But flagship regeneration programmes could be cut from nine to five in next four years

The government has pledged to pump £1bn into the housing market renewal programme in an attempt to allay anxiety among investors that it may scale it back.

Fears for the future of the initiative were triggered by documents published in an annexe to last week’s Comprehensive Spending Review, which said that four of the nine renewal pathfinders would be wound up by 2011.

Iain Wright, a junior minister at the communities department, moved to calm concerns by announcing that £1bn has been allocated to the pathfinders over the next three years.

He said: “We remain completely committed to the housing market renewal programme.”

Officials denied that the papers represented government policy, adding that the future of all nine pathfinders was safe for the next three years. The report has been taken off the departmental website but it has lent weight to concerns over the scope of the pathfinders.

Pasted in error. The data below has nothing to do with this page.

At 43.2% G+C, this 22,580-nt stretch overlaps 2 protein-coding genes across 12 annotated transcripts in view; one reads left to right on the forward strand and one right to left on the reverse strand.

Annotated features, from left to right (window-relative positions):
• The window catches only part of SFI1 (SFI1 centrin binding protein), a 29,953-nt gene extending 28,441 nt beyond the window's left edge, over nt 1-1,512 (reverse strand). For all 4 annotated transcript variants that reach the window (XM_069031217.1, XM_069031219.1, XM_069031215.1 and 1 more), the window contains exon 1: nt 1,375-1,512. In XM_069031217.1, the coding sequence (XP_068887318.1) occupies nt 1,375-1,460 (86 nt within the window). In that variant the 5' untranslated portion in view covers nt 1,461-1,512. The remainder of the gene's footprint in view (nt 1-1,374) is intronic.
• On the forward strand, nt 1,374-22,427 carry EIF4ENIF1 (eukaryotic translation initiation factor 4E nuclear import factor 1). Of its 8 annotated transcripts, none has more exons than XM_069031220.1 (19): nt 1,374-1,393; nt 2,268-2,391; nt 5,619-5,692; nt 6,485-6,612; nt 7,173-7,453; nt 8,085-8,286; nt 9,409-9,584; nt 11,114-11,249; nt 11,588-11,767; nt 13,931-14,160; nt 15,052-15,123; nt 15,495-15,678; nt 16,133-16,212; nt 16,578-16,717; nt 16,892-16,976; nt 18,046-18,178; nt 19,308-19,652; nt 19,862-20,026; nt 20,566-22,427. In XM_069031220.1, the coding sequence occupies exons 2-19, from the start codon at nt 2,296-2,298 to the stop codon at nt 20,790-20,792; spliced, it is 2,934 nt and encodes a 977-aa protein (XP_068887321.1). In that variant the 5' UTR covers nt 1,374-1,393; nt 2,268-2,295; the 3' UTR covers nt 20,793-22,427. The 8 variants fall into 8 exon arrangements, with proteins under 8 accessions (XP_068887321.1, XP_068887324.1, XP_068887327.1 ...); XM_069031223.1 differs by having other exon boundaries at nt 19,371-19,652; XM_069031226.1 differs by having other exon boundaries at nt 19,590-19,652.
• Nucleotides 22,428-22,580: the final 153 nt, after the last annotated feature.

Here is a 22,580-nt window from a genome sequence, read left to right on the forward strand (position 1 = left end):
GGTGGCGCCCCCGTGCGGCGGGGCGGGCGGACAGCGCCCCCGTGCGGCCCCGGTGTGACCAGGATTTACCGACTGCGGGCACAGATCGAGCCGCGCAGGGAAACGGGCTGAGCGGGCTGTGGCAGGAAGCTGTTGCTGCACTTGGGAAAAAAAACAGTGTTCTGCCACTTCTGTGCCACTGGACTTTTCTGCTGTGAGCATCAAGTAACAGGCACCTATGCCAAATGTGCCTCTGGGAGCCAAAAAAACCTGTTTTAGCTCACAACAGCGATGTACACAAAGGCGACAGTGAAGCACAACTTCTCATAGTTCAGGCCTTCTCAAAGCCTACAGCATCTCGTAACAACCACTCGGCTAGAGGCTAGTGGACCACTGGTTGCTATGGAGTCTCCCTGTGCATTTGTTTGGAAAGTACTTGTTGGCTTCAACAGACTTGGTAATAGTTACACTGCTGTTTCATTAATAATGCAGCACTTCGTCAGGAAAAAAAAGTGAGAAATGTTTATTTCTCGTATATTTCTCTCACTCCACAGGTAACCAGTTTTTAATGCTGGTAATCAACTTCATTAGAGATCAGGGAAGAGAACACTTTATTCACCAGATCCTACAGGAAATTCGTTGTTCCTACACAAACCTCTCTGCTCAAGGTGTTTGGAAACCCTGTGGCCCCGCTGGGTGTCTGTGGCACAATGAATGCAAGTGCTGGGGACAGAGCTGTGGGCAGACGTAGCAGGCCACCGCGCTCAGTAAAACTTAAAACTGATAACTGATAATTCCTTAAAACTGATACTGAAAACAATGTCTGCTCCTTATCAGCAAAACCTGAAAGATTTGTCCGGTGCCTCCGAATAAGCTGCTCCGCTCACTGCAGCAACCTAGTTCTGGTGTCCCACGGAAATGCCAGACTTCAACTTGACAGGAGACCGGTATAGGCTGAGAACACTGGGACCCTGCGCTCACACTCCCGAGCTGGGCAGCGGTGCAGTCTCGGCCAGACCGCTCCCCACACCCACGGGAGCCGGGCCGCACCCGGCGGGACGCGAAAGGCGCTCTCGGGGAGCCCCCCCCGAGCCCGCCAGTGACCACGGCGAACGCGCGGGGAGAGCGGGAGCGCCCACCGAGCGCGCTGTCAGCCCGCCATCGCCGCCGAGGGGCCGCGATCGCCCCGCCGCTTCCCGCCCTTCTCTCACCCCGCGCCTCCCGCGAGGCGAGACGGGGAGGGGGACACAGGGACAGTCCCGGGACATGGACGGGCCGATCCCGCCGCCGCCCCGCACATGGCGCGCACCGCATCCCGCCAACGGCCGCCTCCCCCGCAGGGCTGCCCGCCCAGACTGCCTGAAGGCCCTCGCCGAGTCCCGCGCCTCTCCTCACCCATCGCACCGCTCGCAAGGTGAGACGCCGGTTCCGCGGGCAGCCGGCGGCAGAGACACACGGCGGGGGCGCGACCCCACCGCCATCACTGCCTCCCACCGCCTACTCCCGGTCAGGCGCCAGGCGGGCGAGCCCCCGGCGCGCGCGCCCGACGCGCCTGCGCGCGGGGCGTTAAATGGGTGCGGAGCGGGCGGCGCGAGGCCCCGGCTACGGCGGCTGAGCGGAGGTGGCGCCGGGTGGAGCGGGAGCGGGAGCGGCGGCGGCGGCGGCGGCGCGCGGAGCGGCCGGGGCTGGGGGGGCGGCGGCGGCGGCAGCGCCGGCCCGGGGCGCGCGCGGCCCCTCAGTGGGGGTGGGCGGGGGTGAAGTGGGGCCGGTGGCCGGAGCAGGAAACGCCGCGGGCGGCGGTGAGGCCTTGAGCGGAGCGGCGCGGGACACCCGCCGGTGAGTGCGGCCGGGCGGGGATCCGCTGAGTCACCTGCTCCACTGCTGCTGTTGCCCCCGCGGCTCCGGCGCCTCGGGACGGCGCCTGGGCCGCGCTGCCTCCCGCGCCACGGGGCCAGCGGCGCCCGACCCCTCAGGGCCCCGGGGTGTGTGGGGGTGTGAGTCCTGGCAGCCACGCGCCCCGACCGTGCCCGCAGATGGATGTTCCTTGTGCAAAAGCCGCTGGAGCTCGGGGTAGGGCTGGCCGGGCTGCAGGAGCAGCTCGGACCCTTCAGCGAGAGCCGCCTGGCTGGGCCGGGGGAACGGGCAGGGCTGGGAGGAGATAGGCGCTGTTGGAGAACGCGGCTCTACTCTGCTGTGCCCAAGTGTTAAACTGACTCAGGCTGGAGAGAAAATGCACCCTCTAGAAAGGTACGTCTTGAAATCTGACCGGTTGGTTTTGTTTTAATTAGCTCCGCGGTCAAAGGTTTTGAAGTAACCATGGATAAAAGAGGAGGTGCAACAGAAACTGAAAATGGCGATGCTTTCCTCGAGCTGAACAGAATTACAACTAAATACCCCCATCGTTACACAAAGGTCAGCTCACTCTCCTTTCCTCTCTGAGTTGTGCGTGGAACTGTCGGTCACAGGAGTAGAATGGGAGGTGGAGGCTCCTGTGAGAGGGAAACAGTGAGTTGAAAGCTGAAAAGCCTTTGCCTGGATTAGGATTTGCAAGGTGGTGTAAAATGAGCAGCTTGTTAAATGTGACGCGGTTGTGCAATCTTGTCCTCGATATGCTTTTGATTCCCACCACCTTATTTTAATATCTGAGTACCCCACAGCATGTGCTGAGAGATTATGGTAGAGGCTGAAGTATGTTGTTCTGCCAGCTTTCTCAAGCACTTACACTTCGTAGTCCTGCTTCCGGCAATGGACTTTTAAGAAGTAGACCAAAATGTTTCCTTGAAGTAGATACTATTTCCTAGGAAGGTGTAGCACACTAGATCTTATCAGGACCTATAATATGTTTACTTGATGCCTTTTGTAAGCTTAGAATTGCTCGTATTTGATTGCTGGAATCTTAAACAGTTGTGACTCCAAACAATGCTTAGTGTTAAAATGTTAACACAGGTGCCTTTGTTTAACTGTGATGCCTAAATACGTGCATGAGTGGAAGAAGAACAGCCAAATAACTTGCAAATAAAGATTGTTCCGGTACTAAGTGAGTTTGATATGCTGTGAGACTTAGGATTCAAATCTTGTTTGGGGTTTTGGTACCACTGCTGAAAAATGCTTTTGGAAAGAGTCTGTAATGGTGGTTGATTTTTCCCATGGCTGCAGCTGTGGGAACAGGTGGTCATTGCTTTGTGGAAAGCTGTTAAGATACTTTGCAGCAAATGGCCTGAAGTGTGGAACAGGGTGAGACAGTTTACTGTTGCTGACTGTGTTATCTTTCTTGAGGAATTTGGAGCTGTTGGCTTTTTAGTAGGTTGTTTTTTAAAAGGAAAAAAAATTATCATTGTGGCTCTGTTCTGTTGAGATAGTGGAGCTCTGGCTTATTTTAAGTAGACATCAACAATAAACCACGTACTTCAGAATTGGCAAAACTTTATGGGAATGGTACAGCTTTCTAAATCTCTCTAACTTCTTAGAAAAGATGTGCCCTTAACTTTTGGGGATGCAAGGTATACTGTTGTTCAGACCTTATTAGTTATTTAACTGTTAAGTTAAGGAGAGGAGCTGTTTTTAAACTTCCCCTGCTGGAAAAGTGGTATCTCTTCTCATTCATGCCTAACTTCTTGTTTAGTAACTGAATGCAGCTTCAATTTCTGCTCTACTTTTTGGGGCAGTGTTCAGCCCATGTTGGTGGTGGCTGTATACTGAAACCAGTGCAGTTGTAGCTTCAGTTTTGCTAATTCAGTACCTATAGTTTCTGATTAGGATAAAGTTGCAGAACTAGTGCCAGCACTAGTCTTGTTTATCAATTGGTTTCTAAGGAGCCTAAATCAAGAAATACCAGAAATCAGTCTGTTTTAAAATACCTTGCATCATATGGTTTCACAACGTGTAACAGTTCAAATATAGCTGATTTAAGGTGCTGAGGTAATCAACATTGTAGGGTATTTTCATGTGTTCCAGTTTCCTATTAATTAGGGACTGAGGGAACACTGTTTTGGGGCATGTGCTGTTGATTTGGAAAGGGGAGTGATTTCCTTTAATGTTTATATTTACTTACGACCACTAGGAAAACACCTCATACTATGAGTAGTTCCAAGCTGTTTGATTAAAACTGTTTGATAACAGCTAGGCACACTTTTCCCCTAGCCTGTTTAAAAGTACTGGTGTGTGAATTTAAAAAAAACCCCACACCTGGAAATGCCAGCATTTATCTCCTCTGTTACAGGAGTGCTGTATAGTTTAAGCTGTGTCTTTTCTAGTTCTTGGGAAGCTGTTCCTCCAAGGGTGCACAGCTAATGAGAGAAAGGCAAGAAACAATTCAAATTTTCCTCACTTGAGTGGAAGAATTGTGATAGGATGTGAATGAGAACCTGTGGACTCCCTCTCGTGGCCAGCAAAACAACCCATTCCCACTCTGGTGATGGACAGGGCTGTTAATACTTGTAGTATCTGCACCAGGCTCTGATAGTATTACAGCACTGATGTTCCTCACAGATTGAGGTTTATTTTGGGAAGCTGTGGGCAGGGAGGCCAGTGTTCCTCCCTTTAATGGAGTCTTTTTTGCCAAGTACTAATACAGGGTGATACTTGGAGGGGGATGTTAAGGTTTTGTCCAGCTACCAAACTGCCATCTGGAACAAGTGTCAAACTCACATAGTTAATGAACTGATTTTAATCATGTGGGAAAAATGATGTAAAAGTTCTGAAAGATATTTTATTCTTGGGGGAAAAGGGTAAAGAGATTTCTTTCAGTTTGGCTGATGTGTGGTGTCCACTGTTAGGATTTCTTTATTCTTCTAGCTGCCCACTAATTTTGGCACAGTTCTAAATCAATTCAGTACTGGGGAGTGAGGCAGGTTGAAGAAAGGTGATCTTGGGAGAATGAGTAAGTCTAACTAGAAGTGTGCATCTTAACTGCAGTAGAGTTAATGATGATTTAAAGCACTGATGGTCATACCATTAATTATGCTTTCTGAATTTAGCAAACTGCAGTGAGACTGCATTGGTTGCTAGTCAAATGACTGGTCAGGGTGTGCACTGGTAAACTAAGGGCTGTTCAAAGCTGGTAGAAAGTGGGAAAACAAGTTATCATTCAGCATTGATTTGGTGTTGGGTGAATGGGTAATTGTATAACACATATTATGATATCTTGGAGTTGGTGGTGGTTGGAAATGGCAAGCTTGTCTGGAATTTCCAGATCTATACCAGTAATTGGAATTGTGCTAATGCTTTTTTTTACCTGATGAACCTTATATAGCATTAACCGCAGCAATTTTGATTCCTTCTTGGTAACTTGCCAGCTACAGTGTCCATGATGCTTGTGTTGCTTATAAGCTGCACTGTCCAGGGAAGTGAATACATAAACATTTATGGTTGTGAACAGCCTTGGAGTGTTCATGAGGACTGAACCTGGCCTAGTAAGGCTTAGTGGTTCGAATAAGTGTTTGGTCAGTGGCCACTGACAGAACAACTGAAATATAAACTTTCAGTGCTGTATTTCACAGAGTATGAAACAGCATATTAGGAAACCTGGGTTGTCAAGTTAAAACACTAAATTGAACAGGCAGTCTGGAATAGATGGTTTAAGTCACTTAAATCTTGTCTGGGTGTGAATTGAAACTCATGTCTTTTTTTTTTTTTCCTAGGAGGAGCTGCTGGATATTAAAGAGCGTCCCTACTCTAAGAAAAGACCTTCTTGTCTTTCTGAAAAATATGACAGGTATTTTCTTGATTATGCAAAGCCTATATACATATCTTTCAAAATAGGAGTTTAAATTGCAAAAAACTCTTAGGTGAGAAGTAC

A communities department spokesperson said the focus of renewal would shift to new-build rather than repair and refurbishment.

Derek Long, director of the National Housing Federation’s northern region, said any questions over funding levels were bound to undermine confidence. He said: “To provide housing associations and private investors certainty in what are still fragile markets, it is essential that government provide speedy and clear assurances about its investment plans.”

He added that the £1bn figure announced by Wright was a £50m reduction in funding. Once the rising cost of land and housing in the pathfinder areas was taken into account, he said the reduction worked out at 14%.